Cybersecurity — who “owns” your account?…Rick Loek

Who owns your online accounts? What happens when you die? Have you ever read the agreement you acknowledge when you create an account? Twice yearly I attend extensive training from Ed Slott, CPA and his team. The Wall Street Journal calls Ed Slott the nation’s best source of IRA advice. Additionally you may have seen Ed Slott on PBS during pledge week. He is one of the all-time top fundraisers for PBS. If you look closely at the show – you will see me in the audience! At our October 2016 training with Ed Slott we dove into the subject of digital estate planning. Do you have accounts you “share”, that is, you have one “joint” account? Did you know that online accounts are never joint?

Here are various types of online accounts:

  • Email; iTunes and similar digital media collections; Blogs, Domain names and websites
  • Facebook, Twitter, LinkedIn and other social media sites
  • Dropbox, Box, One Drive Google Drive, Shutterfly and other cloud storage accounts

At this point we have taught some of our chapter members to publish content on the Internet; they can boast that they are creating webpages – might have been fun at the Thanksgiving dinner table.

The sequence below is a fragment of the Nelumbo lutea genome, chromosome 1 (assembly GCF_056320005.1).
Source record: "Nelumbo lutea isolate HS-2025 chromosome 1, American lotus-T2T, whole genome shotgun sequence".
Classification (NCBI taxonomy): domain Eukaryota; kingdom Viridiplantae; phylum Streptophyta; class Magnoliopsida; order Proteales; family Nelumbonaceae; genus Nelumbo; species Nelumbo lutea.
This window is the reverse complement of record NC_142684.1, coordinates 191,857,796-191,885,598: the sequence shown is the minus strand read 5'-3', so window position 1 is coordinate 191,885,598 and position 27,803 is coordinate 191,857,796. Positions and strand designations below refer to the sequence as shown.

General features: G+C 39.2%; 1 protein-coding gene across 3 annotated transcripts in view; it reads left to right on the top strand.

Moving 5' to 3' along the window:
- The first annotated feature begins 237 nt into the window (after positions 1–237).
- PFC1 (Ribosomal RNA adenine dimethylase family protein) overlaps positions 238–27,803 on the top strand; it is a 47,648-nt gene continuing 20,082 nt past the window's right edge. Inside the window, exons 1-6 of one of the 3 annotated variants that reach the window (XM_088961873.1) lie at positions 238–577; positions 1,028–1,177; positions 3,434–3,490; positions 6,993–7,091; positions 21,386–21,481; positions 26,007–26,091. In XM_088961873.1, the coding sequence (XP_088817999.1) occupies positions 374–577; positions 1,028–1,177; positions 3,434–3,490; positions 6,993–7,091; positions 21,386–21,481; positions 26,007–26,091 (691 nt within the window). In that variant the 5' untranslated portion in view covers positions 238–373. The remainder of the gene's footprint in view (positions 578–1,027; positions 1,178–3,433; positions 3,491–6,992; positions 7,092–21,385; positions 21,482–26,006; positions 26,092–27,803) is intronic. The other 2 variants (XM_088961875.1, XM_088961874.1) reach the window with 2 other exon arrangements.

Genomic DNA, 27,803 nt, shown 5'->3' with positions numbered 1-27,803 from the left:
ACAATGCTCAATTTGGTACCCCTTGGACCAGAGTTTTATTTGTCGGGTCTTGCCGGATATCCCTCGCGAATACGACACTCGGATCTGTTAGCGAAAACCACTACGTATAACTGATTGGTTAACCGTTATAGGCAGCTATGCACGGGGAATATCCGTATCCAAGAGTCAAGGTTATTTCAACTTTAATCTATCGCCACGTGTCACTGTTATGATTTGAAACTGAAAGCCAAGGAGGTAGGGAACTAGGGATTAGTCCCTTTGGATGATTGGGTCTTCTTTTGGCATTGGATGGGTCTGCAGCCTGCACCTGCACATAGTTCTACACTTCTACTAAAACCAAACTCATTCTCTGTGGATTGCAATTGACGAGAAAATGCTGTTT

Are you unknowingly a “hacker”? Anytime someone accesses information without proper authorization, that is exactly what they‘re doing – hacking! In many cases today, it is illegal for anyone other than an account owner to access a particular online account. For example Per Yahoo’s terms of service agreement: “No Right of Survivorship and NonTransferability. You agree that your Yahoo! account is non- transferable and any rights to your Yahoo! ID or contents within your account terminate upon your death. Upon receipt of a copy of a death certificate, your account may be terminated and all contents therein permanently deleted.”

What’s the solution? There is some legislation that can be suggested and adopted by various states. At the time of the training in October California was not one of those states. Maybe we can see what AARP can do to help lobby for a solution? Until something changes you should be aware that when a person passes away – access to their account is likely not authorized, even if their trust and estate documents make provision for such access.

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